University of Adelaide researchers will investigate if they can target proteins to divert cells that cause multiple sclerosis (MS) from entering the brain.
The potential outcomes of the three-year study could be life-changing for more than 33,000 Australians, and 2.8 million people worldwide, who are currently living with the chronic autoimmune disease.
Research Fellow, Dr Iain Comerford, is leading the study, which has been supported by MS Australia.
“How cells of the immune system enter the brain to cause disease in conditions like MS is not completely known,” Dr Comerford said.
“Drugs that can block this are likely to be useful new treatments.
“We are testing whether a combination of three proteins that are used by cells of the immune system to guide their migration can be targeted to prevent these cells from accessing the brain in a model of MS.
“We have identified that this combination of proteins is specifically present on inflammatory immune cells that enter the brain.”
“THIS RESEARCH IS IMPORTANT BECAUSE IF IT IS SUCCESSFUL THEN IT COULD LEAD TO THE DEVELOPMENT OF NEW DRUGS THAT CAN BETTER TREAT MS.”
-Dr Iain Comerford, Research Fellow, University of Adelaide.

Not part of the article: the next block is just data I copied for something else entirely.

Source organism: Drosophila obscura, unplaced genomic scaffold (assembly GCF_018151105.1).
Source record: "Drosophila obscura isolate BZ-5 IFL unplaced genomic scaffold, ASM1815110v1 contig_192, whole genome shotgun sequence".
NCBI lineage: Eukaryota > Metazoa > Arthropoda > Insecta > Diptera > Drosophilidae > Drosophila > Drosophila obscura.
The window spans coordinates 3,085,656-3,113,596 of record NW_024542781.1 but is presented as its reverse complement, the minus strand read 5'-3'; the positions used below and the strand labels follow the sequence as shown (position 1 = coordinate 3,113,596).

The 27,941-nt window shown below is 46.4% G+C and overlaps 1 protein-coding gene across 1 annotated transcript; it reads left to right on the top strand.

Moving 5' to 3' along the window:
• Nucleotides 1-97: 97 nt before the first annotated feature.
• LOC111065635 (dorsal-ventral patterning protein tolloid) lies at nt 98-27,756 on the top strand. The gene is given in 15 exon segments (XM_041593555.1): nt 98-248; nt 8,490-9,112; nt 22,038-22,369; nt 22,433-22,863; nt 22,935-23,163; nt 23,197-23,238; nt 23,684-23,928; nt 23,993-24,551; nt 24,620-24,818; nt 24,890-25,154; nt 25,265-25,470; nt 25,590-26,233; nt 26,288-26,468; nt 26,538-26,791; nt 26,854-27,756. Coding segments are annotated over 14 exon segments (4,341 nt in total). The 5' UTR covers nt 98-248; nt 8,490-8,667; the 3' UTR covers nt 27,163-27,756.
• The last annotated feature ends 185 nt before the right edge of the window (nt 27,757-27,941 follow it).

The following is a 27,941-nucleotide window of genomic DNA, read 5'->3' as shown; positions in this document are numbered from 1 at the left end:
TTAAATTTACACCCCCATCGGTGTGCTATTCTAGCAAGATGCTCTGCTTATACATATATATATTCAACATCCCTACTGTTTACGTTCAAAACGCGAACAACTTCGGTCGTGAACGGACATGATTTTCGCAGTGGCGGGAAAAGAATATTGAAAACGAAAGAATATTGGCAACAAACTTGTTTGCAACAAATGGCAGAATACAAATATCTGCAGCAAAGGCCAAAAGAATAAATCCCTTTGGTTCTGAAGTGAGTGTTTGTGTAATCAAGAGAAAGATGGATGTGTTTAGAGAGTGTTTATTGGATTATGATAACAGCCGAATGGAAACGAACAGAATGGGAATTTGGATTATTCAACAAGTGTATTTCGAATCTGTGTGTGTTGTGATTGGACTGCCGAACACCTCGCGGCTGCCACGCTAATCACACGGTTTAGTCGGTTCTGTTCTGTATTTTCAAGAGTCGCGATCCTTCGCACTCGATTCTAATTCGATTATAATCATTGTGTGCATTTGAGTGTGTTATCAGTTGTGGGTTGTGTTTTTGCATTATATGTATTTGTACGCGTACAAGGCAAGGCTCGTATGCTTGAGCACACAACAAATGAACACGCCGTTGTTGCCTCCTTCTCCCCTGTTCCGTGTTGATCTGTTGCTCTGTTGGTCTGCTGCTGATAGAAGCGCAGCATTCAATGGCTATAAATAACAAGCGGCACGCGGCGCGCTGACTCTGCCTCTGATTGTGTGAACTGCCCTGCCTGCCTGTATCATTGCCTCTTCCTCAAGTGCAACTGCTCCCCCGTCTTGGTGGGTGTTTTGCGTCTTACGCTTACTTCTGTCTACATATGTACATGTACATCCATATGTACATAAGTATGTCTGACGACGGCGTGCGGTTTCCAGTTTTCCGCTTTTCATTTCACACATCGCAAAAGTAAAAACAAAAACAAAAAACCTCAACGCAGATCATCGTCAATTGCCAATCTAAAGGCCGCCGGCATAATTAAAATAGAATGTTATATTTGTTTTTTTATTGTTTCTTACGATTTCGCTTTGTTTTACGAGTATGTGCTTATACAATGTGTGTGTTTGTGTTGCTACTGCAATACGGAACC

The researchers will test the role of these proteins in guiding migration of inflammatory immune cells into the brain using two strategies.
“We will use mice we have engineered that cannot make these three proteins to test whether these proteins are important for T cell migration into the brain,” Dr Comerford said.
“Second, we will use drugs that specifically target these proteins to block their function.
“We will test if we can block these proteins with these drugs to prevent T cells entering the brain in MS.
“This research is important because if it is successful then it could lead to the development of new drugs that can better treat MS.”
The study has received $246,953 in funding from MS Australia as part of the 2023 round of 22 grants nationwide.
The latest study is an extension of previous research led by Dr Comerford that aims to understand the factors that allow the T cells responsible for inflammation to enter the central nervous system.
A recent report discovered that MS is rising at an accelerating rate in Australia , with the number of people diagnosed from 2017 to 2021 increasing sharply by 30 per cent – 25,600 to 33,335.
For more information about investigator led research projects funded by MS Australia, visit here .